9

First of all, I need to emphasize that IP address can never be used to authenticate a user, it can only be used to (attempt to) validate a host. Even if IP address were perfectly tied to an exact computer on an exact network port, we'd still have no guarantee that a particular user was at the console of that computer at that time. So if you are trying to ...


9

Claims are a method of providing information about a user, and roles are a description of a user by way of which roles they belong. Claims are generally more useful because they can contain arbitrary data -- including role membership information. E.g. whatever is useful for the given application. Claim Based identities are more useful, but tend to be ...


8

When you use a google OpenID to sign in to a site (which is thus an OpenID "relying party" or RP), the RP requests various forms of information, and gets it if you agree to provide it. Google tells you what they asked for. So yes, the RP can get contact info, with your permission. But the design of OpenID is intended to protect the most important stuff - ...


8

If you authenticate to another website with Google's OpenID system, it will tell them that the person authenticating is in control that particular GMail address. Unless they get in-line between you and another site, they can't perform a MITM attack. They can only effectively take advantage of your credentials if they pretend to be your identity provider and ...


7

Conventional Wisdom re: Brute-Force Attack or Enumeration There are a few ways to look at this. One should start with http://thedailywtf.com/Articles/The-Phantom-Password.aspx before trying to really think about it, though. There are varying degrees in which passwords are disclosed. My username at Slashdot is known by everybody who reads a post of mine. My ...


7

Basically the problem is a matter of trust. When you sign a file, someone needs to retrieve your public key to check the signature, but how can they be sure that this is really your signature? GPG provide a way to do that called the Web of trust. For example, let's say you are Bob and want to discuss with Alice. You already know Ted, which is a friend of ...


7

Going to have another go at this one, to try and address the many excellent comments... A cheque is an instruction to a bank to take money from Alice's account and give it to Bob. In order to act on it, the bank need to know Alice's account details; they must be written on the cheque in some form when it arrives for clearing. A pre-printed cheque in ...


7

I recommend you adopt the "one ssh key per user" model. It is easy to use for end users, simple to explain to users, and is likely to meet the security requirements. Ease of use is very important. If a security mechanism is too hard to use, people will find a way to bypass your security mechanism. An easy-to-use, pretty good security mechanism is far ...


7

Based on the feedback you provided via comments, those being so far: @blunders we might have way more phone #s than email, and I'm having a report generated. and @blunders No, I believe a good deal of patients would have a phone number in the chart. Home number more likely than cell/text number. So, let me see if I'm able to dig myself out ...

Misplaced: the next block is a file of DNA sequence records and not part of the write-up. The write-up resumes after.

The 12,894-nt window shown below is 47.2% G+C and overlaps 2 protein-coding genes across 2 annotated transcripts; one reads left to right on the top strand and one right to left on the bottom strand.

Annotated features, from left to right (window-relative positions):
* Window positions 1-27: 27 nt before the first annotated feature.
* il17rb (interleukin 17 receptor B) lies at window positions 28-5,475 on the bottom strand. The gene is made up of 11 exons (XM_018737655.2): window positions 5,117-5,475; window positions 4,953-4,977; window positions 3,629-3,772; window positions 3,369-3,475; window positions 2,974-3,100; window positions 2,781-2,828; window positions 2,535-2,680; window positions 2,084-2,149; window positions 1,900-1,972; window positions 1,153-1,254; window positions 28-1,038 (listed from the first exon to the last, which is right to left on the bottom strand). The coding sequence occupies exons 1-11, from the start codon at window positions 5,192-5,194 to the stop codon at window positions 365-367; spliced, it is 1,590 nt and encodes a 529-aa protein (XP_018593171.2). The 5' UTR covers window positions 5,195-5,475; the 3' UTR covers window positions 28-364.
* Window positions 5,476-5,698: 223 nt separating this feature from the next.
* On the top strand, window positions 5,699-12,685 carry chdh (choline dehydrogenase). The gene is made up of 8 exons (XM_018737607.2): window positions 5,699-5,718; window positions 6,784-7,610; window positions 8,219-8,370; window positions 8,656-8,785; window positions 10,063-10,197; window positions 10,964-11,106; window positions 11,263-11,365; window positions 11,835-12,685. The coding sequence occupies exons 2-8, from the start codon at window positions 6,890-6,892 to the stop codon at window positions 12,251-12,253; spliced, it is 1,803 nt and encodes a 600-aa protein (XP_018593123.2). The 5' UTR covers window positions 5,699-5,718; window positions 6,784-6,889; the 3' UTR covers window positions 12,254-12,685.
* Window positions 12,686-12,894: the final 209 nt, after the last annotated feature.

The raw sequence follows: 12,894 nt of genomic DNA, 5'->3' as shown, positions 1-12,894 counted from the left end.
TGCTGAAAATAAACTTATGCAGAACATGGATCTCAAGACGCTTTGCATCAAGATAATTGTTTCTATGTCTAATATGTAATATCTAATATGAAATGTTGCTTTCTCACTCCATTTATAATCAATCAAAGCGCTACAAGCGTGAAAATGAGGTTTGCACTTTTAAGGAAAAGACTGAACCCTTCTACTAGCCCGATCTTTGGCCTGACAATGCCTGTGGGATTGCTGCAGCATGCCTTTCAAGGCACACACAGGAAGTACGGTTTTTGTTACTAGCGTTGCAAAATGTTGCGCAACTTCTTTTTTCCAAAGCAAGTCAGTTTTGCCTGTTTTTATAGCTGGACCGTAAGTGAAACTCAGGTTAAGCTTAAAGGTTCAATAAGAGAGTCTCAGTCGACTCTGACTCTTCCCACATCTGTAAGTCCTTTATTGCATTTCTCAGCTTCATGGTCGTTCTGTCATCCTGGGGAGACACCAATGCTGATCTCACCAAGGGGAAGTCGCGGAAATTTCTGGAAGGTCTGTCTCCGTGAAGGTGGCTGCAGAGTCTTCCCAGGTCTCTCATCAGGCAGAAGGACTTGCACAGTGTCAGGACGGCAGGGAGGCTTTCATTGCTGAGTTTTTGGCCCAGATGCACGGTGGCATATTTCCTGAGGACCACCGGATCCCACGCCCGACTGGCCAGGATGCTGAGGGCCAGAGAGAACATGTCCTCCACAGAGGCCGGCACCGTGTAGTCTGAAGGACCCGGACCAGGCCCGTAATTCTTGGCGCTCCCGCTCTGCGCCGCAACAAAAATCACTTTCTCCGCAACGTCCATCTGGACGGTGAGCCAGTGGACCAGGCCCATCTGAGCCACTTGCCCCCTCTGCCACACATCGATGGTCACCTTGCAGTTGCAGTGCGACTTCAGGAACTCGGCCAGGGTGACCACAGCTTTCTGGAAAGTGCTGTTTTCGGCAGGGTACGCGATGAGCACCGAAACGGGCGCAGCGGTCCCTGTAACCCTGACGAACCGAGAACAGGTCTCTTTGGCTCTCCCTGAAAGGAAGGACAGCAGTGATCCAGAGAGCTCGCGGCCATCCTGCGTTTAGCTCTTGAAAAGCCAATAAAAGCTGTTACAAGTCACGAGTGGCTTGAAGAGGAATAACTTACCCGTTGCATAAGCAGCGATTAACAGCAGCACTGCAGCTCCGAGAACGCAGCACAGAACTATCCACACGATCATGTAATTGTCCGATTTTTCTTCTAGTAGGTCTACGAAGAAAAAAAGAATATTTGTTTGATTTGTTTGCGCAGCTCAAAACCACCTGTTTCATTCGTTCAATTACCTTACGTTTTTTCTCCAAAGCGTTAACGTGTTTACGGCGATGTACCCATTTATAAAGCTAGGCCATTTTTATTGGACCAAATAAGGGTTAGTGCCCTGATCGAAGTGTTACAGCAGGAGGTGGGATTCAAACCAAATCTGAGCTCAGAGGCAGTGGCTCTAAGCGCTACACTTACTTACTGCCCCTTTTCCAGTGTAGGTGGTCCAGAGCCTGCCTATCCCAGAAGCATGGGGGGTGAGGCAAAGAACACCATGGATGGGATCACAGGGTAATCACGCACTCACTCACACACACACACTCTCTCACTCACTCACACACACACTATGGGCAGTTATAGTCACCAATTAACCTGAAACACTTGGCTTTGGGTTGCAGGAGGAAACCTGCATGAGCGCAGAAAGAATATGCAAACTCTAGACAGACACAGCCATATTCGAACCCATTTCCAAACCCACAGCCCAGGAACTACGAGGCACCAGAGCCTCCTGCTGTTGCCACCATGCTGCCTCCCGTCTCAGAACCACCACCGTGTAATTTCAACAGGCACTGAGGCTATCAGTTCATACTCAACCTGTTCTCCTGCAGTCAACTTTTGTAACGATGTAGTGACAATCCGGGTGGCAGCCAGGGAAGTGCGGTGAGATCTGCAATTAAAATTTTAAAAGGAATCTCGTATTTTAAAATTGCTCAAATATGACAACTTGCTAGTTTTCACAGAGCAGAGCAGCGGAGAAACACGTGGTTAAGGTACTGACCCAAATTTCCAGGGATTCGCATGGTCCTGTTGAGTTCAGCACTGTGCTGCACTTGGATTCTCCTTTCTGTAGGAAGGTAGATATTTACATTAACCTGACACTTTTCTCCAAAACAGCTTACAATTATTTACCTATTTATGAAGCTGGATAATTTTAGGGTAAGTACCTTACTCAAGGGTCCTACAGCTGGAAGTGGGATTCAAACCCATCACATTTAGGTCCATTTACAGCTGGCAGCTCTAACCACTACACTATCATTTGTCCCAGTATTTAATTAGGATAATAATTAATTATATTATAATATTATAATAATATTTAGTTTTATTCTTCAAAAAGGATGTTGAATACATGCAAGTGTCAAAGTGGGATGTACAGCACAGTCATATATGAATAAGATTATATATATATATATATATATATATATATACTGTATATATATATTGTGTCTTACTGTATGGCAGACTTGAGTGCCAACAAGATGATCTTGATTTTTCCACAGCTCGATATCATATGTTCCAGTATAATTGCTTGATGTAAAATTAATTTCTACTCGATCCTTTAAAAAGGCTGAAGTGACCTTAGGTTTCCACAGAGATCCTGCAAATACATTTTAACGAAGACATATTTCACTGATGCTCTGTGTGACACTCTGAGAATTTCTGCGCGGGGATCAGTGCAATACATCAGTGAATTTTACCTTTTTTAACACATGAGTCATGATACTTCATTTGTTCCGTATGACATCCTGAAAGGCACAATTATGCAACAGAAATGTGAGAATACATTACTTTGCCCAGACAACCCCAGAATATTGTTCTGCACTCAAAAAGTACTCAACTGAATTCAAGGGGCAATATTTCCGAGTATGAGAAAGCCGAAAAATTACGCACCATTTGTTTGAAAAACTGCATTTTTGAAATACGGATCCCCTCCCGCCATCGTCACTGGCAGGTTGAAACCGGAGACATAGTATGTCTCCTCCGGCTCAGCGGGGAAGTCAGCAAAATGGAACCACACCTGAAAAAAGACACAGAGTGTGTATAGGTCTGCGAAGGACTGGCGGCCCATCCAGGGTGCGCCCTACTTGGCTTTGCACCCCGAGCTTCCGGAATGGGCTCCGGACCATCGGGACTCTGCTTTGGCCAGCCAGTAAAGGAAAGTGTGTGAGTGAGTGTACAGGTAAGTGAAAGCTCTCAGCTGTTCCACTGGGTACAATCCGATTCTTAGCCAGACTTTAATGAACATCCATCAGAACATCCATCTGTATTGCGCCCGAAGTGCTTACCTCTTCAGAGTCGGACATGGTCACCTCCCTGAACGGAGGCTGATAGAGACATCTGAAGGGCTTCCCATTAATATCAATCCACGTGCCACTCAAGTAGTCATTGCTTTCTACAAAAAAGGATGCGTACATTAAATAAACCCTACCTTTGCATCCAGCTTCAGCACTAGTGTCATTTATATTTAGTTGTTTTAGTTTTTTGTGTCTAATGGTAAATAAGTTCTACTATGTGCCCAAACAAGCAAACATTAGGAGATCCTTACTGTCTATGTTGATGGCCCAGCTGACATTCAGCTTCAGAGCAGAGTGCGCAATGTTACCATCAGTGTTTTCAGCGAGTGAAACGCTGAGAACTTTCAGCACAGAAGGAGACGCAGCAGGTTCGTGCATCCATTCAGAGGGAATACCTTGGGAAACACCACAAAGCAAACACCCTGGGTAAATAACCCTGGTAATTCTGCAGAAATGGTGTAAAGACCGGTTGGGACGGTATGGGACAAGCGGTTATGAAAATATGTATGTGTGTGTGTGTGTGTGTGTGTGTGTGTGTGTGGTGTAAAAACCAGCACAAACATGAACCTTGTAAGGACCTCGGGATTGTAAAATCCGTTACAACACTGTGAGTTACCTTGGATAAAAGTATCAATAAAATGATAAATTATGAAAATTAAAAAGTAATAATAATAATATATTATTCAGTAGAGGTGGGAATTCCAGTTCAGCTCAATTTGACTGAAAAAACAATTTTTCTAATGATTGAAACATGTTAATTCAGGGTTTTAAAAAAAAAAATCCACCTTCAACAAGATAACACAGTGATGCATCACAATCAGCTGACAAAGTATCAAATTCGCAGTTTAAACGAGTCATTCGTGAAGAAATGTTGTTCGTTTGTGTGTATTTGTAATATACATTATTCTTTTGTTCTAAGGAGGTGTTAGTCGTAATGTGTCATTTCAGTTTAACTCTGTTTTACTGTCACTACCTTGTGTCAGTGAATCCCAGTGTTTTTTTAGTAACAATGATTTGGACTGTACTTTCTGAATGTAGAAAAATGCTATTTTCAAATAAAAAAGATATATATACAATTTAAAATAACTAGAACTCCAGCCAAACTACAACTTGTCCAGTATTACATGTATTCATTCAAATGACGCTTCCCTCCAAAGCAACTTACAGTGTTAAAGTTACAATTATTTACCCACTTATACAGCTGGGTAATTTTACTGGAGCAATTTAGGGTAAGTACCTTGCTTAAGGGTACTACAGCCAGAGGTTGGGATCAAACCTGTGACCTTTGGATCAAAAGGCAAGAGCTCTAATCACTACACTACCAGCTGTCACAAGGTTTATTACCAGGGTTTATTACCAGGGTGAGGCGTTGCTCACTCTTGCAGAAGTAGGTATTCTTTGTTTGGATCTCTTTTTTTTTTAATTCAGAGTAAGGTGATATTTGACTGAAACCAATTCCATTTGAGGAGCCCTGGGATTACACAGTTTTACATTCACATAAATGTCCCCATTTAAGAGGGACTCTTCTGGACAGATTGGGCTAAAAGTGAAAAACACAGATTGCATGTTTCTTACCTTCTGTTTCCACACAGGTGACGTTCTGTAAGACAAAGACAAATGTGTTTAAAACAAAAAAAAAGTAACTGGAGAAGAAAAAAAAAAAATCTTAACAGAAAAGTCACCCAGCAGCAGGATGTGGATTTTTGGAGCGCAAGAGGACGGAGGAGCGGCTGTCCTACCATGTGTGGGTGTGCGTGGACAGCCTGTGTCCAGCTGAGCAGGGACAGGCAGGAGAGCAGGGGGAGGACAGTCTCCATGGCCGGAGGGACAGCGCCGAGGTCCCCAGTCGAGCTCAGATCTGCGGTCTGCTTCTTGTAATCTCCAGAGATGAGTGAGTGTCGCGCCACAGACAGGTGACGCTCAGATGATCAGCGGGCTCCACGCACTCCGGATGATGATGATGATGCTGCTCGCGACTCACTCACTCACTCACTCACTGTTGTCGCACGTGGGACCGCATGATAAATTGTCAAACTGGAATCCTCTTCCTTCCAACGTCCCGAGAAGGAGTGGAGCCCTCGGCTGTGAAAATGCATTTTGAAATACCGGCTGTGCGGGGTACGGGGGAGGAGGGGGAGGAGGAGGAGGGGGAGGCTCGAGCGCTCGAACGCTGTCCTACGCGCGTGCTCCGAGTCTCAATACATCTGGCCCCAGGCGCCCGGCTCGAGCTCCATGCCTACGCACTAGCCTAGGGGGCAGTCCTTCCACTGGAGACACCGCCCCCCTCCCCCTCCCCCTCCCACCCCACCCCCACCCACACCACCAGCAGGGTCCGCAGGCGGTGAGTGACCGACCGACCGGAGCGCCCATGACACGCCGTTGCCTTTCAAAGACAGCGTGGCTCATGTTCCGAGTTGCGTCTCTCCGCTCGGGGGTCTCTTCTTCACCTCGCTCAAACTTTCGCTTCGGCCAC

7

Here's my off the top of my head common sense thoughts: Assemble a list of accounts - email, social networking, bill paying, online shopping, etc. Use the physical machines you have to do a search, check the history in any way you can, OS logs, browser history, bookmarks, correspondence in any email account you know about. Contact the sites for any of ...


7

The technology is pretty simple, your system and your browser sends lots of interesting information with http requests. All the server has to do is capture and log those attributes. Some combination of those could be use to correlate requests. Here's a starting point: TCP stack attributes Browser capabilities Browser cookies Flash cookies (managed ...


6

Internet Voting from home or office computers for high-stakes elections is pretty far off the scale of "unsolved problems". It is particularly important to voters who are overseas and/or in the armed forces and have no fast, reliable way to return a voter-verified paper ballot (think submarines :). It was nominated as worthy of an X-PRIZE at DESSEC: ...


6

The trick is too make the "eventually" go beyond the predicted lifetime of the Universe. That's pretty easy because of exponentials: just use a long-enough cookie. Each added bit doubles the number of possible cookie values. For instance, assume that you get 16 billions of users (i.e. each human being, including babies, creates two or three accounts). ...


6

The trick here is to use "multi-factor" authentication. The cookie, plus the IP address, plus any other information in the HTTP header provides some "continuity" of the user. The accept language and user agent, for example, don't change much if you use the same computer from the same location all the time. A little JavaScript can return the ...



Only top voted, non community-wiki answers of a minimum length are eligible